It’s that time of year, when Business Link Magazine invites the region’s business leaders to offer up their predictions for the year ahead.
It has become something of a tradition, given that we’ve been doing this now for over 30 years.
Here we speak to Frankie Labbate, director at Box Property.
We will unfortunately see the fallout from the pandemic of the previous two years continue with the end to the rent moratorium looming large on the not-so-distant horizon. Rental values and lease arrangements have changed and will continue to have more emphasis on flexibility. Occupancy rates for commercial property will see some fluctuation with new models of hybrid working becoming the norm. And, the shift in retail habits towards online presents ongoing challenges for retailers.
However, this also brings a real opportunity for local independent retailers and agile businesses. Areas of Nottingham such as Bridlesmith Gate and Exchange Arcade that have lacked footfall and failed to meet customer demand, now provide an opportunity for local landlords to reimagine the high street. There’s a real appetite to introduce a new demographic of customers, wanting a memorable retail experience and with the right blend of new brands, high street names and independent outlets.
We predicted a few years ago that Hockley would flourish, with national operators appearing alongside successful independents and have worked hard to make that happen. Box Property has delivered on this prediction concluding new lettings to Pho, The Fat Hippo, The Bakehouse and various others. This will continue with Hockley extending further into Sneinton Market, creating a thriving hub of arts, indie retail and hospitality, with a similar vibe to Bristol’s Clifton Triangle and Bold Street in Liverpool.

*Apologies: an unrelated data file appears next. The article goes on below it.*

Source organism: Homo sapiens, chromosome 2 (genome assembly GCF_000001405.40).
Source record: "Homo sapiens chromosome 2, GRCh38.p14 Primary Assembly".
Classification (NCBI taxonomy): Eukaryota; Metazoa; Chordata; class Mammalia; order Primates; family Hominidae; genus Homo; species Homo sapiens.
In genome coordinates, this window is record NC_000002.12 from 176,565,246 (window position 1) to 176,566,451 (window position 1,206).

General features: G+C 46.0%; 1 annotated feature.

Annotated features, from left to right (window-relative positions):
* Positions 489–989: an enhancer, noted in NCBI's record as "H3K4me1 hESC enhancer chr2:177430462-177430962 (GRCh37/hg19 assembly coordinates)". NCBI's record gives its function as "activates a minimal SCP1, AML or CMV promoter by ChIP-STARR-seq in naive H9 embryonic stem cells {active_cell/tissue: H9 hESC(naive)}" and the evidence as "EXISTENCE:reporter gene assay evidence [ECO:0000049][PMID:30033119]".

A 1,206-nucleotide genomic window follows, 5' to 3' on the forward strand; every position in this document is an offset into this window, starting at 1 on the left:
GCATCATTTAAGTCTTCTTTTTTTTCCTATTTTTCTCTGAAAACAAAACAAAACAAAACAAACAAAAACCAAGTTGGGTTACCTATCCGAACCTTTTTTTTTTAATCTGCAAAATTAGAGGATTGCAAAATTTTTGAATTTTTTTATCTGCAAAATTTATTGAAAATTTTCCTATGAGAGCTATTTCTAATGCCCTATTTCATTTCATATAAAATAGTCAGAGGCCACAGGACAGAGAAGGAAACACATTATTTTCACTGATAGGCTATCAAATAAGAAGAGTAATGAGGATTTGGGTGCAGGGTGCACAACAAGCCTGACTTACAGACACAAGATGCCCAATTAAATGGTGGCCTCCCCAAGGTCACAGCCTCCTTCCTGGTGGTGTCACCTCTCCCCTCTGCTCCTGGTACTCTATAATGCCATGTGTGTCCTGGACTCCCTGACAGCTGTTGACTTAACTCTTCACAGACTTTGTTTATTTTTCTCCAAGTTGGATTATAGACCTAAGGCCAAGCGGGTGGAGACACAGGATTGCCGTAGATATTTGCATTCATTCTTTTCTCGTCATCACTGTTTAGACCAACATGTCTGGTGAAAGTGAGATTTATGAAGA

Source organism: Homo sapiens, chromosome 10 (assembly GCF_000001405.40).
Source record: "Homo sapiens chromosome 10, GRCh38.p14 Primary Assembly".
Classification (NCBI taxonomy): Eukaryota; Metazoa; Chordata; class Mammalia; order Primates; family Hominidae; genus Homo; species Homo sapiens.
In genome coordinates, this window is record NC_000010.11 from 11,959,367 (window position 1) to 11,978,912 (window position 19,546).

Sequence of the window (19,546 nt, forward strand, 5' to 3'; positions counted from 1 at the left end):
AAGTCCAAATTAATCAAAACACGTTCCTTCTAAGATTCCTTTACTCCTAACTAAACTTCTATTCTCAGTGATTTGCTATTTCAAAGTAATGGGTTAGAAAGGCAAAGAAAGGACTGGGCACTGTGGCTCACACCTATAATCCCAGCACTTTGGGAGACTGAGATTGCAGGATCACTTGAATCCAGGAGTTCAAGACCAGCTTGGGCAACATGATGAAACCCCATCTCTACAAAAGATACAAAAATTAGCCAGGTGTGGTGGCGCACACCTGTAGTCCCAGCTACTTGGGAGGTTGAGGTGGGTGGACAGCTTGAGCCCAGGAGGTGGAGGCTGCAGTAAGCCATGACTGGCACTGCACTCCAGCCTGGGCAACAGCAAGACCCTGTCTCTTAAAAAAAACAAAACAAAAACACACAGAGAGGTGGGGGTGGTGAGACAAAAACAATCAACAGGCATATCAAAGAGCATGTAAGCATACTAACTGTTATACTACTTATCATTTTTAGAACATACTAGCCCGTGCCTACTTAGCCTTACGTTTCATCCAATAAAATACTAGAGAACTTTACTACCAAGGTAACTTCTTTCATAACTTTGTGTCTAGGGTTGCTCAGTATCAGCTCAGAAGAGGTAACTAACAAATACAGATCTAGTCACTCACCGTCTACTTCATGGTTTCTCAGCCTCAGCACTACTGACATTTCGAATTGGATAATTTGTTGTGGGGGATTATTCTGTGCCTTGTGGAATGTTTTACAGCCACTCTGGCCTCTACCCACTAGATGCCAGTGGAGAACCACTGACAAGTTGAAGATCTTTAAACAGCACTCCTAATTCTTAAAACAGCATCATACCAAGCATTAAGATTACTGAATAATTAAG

Hockley is thriving, and will remain so, but my tip is to watch out for Sneinton Market. I think it has the potential and the space, both indoor and outdoor, to replicate the successes of Hockley and I envisage positive momentum leading to national interest and lettings.
Some of the larger chain restaurants will struggle with some high-profile administrations and closures as customers’ expectations have increased. They now want the authentic product and experience the smaller operators are delivering. It’s all about the small plates and street food served with authenticity, passion and pride. We have amazing independent operators in our city which would trade well in any major UK city.
Broadmarsh will continue to be a hot potato but, one thing is for sure, the site provides the city with a once in a lifetime opportunity to DELIVER an environment and solution which is going to be highly influential in shaping the future success of the city centre’s retail and leisure market/shopping experience.